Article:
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Construction jobs still among the nation's deadliest: Learn why

According to the most recent figures from the Bureau of Labor Statistics (BLS), construction workers still have some of the deadliest jobs in the country.

Figures from 2016 aren't yet available, but the 2015 figures paint a grim picture: Deaths among construction workers increased 4 percent over the year before -- making it the most lethal on record so far this decade. Construction workers are the victims in about 1 out of every 5 on-the-job deaths in this country.

Perhaps even worse, the industry had been experiencing a steady decrease in worker deaths each year from 2006 to 2011, when they suddenly began to rise again a little each year.

Some construction workers are apparently more at risk than others -- general laborers, carpenters, electricians, pipe layers and plumbers reported the most fatalities.

The Occupational Safety and Health Administration (OSHA) has taken note of the "Fatal Four" causes of on-site deaths:

  • Slips and falls
  • Getting hit by an object, such as a dropped tool
  • Electric shock
  • Crush deaths from being caught in or between equipment, falling building materials or collapsed structures

Tragically, the ordinary slip-and-fall was the root cause of almost 39 percent of construction deaths -- which indicates not enough is being done to promote worker safety in this area. The majority of slip-and-fall accidents are preventable with proper precautions.

Workers should be required to have slip-resistant footwear on at all times. In addition, everyone on a job site should share in the responsibility for making sure that debris and other tripping hazards are promptly removed. Workers should also never be working above ground without the proper personal safety equipment, like harnesses.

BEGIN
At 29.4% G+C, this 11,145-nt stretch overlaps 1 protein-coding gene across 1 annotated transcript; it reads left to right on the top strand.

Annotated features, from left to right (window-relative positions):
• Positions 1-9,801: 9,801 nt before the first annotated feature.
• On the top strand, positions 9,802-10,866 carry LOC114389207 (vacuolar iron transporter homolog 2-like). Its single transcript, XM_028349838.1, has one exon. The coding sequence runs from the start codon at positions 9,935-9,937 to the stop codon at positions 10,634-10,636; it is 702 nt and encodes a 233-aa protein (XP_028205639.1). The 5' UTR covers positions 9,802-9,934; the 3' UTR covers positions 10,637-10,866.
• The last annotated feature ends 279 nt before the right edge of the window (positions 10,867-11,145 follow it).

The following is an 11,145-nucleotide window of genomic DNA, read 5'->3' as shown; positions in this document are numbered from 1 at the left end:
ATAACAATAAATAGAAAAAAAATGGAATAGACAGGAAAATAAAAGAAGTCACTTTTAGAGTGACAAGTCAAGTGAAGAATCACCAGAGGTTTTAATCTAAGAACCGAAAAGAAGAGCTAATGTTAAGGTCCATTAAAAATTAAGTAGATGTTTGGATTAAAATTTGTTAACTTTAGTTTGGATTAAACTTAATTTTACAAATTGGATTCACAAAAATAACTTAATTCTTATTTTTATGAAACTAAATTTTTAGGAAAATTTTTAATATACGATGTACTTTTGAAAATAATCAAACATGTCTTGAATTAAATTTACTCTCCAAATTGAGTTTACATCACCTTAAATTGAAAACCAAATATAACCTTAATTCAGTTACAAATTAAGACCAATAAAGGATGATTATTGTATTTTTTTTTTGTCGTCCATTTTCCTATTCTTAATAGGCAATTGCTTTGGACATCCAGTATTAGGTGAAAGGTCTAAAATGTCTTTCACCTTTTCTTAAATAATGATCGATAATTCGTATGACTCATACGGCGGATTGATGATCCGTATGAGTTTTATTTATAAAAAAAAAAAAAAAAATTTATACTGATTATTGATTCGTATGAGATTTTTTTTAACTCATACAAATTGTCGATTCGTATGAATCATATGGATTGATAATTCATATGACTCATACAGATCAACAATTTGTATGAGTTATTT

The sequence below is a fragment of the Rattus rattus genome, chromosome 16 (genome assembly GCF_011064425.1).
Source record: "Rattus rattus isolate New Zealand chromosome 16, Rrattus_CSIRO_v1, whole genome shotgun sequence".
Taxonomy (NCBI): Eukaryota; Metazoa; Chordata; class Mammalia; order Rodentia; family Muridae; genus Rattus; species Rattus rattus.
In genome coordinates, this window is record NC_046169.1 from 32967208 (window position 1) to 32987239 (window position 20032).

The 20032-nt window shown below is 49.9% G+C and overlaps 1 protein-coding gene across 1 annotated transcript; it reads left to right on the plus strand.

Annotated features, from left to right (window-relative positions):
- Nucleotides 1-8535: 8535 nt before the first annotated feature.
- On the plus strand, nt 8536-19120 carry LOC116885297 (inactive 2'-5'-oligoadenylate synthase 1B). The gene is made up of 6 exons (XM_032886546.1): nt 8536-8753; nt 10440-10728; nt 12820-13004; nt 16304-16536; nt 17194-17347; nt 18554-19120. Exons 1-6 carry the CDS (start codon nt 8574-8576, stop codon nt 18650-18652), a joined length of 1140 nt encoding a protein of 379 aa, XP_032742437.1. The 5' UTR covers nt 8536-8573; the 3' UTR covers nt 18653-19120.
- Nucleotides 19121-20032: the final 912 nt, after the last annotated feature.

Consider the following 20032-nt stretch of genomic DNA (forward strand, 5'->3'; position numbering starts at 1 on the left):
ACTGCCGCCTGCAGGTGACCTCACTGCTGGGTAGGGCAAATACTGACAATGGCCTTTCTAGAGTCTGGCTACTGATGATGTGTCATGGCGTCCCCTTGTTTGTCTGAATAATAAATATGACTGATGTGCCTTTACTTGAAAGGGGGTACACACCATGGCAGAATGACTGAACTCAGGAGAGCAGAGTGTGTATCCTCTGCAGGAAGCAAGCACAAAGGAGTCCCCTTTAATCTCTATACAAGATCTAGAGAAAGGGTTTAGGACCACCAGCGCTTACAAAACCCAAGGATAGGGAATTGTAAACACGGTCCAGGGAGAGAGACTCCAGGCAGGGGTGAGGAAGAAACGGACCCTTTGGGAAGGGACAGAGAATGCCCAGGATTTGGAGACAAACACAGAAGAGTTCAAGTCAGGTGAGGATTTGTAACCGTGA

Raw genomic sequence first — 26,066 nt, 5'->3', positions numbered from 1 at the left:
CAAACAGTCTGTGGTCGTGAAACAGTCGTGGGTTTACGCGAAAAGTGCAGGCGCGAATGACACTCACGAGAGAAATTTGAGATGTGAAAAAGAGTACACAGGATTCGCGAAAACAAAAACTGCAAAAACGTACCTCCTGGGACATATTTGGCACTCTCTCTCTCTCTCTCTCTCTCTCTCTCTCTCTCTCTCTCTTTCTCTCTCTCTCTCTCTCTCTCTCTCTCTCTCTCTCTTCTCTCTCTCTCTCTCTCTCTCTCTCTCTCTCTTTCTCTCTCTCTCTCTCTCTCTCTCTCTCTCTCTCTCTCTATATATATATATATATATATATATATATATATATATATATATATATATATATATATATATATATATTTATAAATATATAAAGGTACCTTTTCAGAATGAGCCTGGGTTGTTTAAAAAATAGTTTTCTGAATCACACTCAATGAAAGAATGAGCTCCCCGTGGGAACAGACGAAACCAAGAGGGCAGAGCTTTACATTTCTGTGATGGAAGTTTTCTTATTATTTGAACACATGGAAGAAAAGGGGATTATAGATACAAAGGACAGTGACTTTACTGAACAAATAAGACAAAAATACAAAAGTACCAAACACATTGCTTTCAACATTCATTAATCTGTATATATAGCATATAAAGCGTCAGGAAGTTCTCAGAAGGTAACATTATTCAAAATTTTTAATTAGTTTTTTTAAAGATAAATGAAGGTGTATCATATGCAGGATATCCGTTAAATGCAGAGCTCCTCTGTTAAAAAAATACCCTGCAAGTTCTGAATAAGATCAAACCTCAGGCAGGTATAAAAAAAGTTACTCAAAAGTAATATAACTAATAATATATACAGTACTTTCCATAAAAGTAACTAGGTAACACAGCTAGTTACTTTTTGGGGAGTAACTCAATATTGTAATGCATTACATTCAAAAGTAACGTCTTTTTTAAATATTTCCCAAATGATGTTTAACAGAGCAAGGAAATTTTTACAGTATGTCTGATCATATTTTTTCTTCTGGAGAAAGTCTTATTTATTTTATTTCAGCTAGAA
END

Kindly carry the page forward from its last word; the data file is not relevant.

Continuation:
Another thing that these figures indicate is that there are likely a distressingly high number of slip-and-fall accidents that don't lead to death -- but do cause significant disabilities. A construction worker who survives a bad fall may still suffer broken bones, paralysis (if his or her spine becomes injured in the fall) and head trauma. One false step can lead to years of surgeries, physical therapy, pain and a reduced quality of life.

If you've been the victim of a construction accident, talk to an attorney today about your right to compensation. You deserve fair compensation for your injuries to help you recover and care for your family while you're unable to work.

Source: Construct Connect, "Construction Leads All Industries in Total Worker Deaths," Kendall Jones, accessed July 28, 2017

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